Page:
How dare he speak to me in that manner!  My husband will die because no one ever told him not to use his phone close to his head or body. Snowden refuses to answer the question, and he is angry with me?  I will wear his anger as a badge of honor. The truth about all this will come out someday. But in the meantime, we must stop the madness of spreading use of this technology and minimizing public access to information about its hidden dangers.

How many more people must be stricken like my husband or die early death like Dan Brown? Sadly, the body count is growing.  It’s time for Mr. Snowden to stop bullying me and city governments and start answering some important questions.  

If the CTIA is selling products that they do not believe to be safe, then who is responsible for our safety?

It is too late for Alan, me and our children.  But it may not be too late for billions around the world today.  The public has a right to know that cell phones are small two-way microwave radios.

Please help me get the word out about this.  Help us at Environmental Health Trust promote our programs of public education, research, and legislation on this issue.  Our website is full of downloadable information that you can share with young parents who are often unaware that cell phones should not be used near infants and toddlers and never be  held with their antennas close to a pregnant woman’s abdomen.

We do not have all the answers.  But we know to take simple steps to prevent cell phone-related cancer.  Our goal is stop the suffering.  Please err on the side of safety and don’t hold your cell phone to your head or keep it on your body while on.  Please protect your children.  And please look at our website now, where you can find the original FCC position of SAR and the current one, as well as fine-print warnings that come with all phones and simple clear advice about lowering your risks.  The new Blackberry states that one should keep the device at least .98 inches from the lower abdomen of a teenager.  I think that is problematic.  Don’t you agree?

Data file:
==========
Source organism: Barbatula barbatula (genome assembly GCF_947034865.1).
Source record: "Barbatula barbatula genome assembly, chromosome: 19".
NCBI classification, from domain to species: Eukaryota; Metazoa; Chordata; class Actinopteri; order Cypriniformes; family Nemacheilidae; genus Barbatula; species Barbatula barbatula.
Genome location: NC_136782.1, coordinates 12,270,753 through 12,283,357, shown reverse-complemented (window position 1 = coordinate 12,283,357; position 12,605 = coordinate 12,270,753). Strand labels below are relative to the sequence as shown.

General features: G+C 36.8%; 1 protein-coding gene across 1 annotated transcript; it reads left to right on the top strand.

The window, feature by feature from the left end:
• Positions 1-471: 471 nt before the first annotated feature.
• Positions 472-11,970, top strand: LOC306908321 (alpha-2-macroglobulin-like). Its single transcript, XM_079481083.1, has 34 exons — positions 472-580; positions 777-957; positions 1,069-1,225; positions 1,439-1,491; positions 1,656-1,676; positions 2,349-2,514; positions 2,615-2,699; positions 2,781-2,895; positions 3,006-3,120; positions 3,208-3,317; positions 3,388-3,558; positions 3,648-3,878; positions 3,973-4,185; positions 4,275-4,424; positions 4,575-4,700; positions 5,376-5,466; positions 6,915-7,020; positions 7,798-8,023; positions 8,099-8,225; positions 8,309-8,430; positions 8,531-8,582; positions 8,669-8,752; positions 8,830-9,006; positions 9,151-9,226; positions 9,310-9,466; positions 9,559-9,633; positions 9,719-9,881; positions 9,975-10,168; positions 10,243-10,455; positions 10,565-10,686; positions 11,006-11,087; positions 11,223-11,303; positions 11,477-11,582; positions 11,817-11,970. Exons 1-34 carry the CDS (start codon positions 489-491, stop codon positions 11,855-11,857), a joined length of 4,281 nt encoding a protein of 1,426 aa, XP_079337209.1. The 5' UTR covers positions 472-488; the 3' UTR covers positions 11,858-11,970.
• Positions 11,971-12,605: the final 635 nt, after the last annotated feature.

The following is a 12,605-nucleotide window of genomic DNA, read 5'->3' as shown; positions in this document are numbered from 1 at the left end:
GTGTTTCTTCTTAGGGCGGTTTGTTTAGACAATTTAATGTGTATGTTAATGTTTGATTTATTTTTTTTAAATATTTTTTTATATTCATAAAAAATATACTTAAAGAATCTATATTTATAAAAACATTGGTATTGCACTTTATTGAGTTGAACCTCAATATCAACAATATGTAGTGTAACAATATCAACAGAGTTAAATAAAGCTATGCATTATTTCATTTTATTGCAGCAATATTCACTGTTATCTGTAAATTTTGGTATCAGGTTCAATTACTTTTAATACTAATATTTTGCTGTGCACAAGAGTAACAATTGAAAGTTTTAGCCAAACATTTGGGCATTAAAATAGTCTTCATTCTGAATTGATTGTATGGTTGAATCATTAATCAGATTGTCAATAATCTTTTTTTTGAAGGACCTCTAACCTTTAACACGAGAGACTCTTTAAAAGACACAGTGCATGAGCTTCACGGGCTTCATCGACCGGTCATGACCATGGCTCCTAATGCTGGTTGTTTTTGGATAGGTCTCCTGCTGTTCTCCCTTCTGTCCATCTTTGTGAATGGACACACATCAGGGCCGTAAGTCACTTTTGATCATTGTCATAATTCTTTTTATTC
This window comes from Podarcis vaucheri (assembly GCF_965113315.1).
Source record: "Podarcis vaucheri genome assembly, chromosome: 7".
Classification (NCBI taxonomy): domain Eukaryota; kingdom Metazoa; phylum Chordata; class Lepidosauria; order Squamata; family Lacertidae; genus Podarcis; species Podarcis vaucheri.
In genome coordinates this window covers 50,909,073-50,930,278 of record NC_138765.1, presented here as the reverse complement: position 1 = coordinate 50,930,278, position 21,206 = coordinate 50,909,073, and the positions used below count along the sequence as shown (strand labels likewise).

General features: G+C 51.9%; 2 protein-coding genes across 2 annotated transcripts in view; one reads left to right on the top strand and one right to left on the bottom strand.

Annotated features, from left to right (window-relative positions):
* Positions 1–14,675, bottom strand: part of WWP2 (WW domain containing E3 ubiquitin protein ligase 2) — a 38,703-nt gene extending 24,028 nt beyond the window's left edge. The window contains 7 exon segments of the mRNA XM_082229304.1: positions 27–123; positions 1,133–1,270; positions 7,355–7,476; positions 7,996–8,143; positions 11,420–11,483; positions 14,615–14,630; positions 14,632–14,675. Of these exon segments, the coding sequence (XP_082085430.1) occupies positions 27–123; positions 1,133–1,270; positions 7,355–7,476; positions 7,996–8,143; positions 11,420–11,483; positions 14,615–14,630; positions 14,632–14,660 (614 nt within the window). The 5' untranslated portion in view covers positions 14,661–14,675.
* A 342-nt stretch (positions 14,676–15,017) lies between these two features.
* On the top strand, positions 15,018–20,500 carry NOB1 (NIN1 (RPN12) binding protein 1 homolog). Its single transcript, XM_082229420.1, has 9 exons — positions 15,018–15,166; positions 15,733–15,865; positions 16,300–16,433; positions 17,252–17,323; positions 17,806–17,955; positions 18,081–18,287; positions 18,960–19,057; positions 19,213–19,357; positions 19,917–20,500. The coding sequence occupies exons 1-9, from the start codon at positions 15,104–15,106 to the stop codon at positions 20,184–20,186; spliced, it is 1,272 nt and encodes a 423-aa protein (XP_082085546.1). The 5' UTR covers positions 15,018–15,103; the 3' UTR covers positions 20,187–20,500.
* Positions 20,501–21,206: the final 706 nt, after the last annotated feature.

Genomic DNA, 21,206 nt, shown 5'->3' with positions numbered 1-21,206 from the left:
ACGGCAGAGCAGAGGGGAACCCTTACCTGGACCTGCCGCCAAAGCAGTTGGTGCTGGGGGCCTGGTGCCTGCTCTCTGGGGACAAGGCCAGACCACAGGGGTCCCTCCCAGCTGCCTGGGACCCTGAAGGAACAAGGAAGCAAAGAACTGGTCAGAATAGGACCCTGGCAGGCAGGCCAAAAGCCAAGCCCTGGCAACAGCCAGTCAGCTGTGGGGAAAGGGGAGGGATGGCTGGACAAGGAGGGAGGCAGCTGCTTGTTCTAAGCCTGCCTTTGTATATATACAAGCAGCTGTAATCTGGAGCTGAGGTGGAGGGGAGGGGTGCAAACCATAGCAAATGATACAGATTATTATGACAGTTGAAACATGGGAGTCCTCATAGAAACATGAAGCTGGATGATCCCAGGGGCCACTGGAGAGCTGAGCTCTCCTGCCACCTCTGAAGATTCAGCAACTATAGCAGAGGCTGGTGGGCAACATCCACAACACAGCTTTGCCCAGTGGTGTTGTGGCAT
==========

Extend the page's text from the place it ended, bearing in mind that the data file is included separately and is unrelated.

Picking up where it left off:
At this time of year, we become numb to all the requests for help.  But take a minute.  Think about what you know now about what we are still going through with tobacco, and help us at EHT reach out to cities, schools and health professionals worldwide.

We need donations to help us help you, your children and your grandchildren.  Please give to the Environmental Health Trust today to help us save lives.  Seventy-five percent of children age 7 use a cell phone in the US.  Yes, children text, but they also sleep with their phones on, positioned near their heads.  Just like secondhand smoke, there is secondhand radiation.  Please make this donation a priority.

We at EHT do not advocate abandoning this technology.  We demand the “Right to Know”.


Ellen Marks
Director of Government and Public Affairs
Environmental Health Trust


Laura Ingraham says, Keep that cell phone out of your bra!

Dr. Devra Davis was on the Laura Ingraham show live today, go here: http://bit.ly/gpXgKD to find a station in your area to listen in!

One of the topics they covered was breast cancer in women. Dr. Davis explained the risks that women expose themselves to when using their cellphones close against their bodies. We thought you would all be interested in this article we distributed in one of our newsletters about making sure to keep your cell phone out of your bra! Thanks for having us on your show, Laura – hope you find this article interesting!

For many young women today, tucking cell phones in the bra has become a cool, hip way to have simple access to these essential devices. Most of us have no idea that cell phones are small microwave radios that should not be kept directly on the body.

The ways some people are using their phones today could increase their risk of developing breast cancer and other diseases tomorrow. Cell phone’s microwave radiation seeps directly into soft fatty tissue of the breast.